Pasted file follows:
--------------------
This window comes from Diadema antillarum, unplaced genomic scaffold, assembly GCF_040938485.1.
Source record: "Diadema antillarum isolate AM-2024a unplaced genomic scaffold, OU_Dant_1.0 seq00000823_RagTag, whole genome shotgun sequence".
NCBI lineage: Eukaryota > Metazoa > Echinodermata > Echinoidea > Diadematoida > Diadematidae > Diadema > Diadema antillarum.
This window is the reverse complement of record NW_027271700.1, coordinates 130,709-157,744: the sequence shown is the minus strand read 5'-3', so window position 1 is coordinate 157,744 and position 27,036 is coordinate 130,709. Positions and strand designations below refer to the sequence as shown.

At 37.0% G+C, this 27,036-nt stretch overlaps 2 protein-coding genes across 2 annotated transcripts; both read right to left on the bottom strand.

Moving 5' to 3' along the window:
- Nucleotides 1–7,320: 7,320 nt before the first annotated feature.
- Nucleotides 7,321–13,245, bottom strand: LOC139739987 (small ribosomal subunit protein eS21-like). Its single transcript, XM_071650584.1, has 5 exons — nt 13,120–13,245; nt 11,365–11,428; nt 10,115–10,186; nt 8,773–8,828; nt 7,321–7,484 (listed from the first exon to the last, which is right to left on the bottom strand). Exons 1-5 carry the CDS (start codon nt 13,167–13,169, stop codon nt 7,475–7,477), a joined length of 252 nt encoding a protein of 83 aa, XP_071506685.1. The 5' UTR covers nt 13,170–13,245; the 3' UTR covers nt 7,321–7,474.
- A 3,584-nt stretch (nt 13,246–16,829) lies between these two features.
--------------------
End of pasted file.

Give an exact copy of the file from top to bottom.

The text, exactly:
This window comes from Diadema antillarum, unplaced genomic scaffold, assembly GCF_040938485.1.
Source record: "Diadema antillarum isolate AM-2024a unplaced genomic scaffold, OU_Dant_1.0 seq00000823_RagTag, whole genome shotgun sequence".
NCBI lineage: Eukaryota > Metazoa > Echinodermata > Echinoidea > Diadematoida > Diadematidae > Diadema > Diadema antillarum.
This window is the reverse complement of record NW_027271700.1, coordinates 130,709-157,744: the sequence shown is the minus strand read 5'-3', so window position 1 is coordinate 157,744 and position 27,036 is coordinate 130,709. Positions and strand designations below refer to the sequence as shown.

At 37.0% G+C, this 27,036-nt stretch overlaps 2 protein-coding genes across 2 annotated transcripts; both read right to left on the bottom strand.

Moving 5' to 3' along the window:
- Nucleotides 1–7,320: 7,320 nt before the first annotated feature.
- Nucleotides 7,321–13,245, bottom strand: LOC139739987 (small ribosomal subunit protein eS21-like). Its single transcript, XM_071650584.1, has 5 exons — nt 13,120–13,245; nt 11,365–11,428; nt 10,115–10,186; nt 8,773–8,828; nt 7,321–7,484 (listed from the first exon to the last, which is right to left on the bottom strand). Exons 1-5 carry the CDS (start codon nt 13,167–13,169, stop codon nt 7,475–7,477), a joined length of 252 nt encoding a protein of 83 aa, XP_071506685.1. The 5' UTR covers nt 13,170–13,245; the 3' UTR covers nt 7,321–7,474.
- A 3,584-nt stretch (nt 13,246–16,829) lies between these two features.